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Tax for capital gains. Is it applicable in the Netherlands and if so, in which situations?
My understanding is, that in Holland there is no capital gains tax for trading shares or other securities (options, futures). My question: are there any limitations for this regarding the number of traded securities ? With other words: is this also valid for private daytraders trading hundred shares per day?
In general an individual will not have to pay tax on capital gains. So if the main residence is sold or shares are sold the profit is not taxable. This is different if the transaction(s) exceed(s) normal asset management. In that case the capital gain is treated as income from other activities or even business income.
- the number of transactions -> the more transactions the sooner it is assumed that activities exceed normal asset management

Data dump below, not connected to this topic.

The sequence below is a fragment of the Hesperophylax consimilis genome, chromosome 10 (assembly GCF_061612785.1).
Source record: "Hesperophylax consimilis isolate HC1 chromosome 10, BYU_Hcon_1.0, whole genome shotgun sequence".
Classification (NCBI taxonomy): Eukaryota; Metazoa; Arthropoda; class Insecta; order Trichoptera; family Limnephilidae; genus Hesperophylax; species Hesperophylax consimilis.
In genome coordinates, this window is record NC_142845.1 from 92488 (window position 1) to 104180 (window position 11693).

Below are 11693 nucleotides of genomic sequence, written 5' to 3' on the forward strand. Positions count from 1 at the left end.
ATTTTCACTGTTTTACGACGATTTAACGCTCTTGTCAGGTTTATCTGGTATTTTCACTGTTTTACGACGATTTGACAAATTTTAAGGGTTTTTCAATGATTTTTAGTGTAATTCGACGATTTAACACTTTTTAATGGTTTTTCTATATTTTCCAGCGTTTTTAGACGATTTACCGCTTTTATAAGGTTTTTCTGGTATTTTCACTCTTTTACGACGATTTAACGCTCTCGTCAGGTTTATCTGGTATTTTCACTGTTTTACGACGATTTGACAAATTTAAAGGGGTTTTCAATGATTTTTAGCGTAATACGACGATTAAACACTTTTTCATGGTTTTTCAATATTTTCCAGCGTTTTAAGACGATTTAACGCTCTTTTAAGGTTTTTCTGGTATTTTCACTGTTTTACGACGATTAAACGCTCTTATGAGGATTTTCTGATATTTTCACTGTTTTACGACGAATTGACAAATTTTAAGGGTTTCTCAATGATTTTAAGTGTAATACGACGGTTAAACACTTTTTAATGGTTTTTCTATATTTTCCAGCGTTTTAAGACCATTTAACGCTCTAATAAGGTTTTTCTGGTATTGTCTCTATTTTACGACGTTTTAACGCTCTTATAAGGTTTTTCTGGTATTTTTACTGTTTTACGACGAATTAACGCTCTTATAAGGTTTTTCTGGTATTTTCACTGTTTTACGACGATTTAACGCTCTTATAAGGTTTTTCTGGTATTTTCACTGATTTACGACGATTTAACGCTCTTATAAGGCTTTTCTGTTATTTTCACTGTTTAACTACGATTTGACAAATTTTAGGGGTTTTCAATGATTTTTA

- specific knowledge of the individual -> if the individual is a professional trader, the personal transactions will be seen as taxable income sooner than if the individual doesn‘t have specific knowledge or experience. In case of share trade specific knowledge is not a leading issue to determine whether the trade can be seen as a business since it is also difficult for professional traders to predict the future value of shares etc. An individual trader can’t influence the value of the share because of his specific knowledge but really depends on the market developments.
- work which is invested in the asset -> if maintenance of a property is taken care of by an external party the activitities may be seen as normal asset management, if the owner does all the maintenance himself and even the renovations the tax authorities will argue that this is no longer normal asset management.
- number of assets owned -> owning 10 properties can still be seen as an investment or even more, but on the other hand 3 huge properties may not if again a lot of personal time is invested to maintain these properties.
So it depends on the actual facts and circumstances how the capital gain is treated. Even judges do not always decide the same.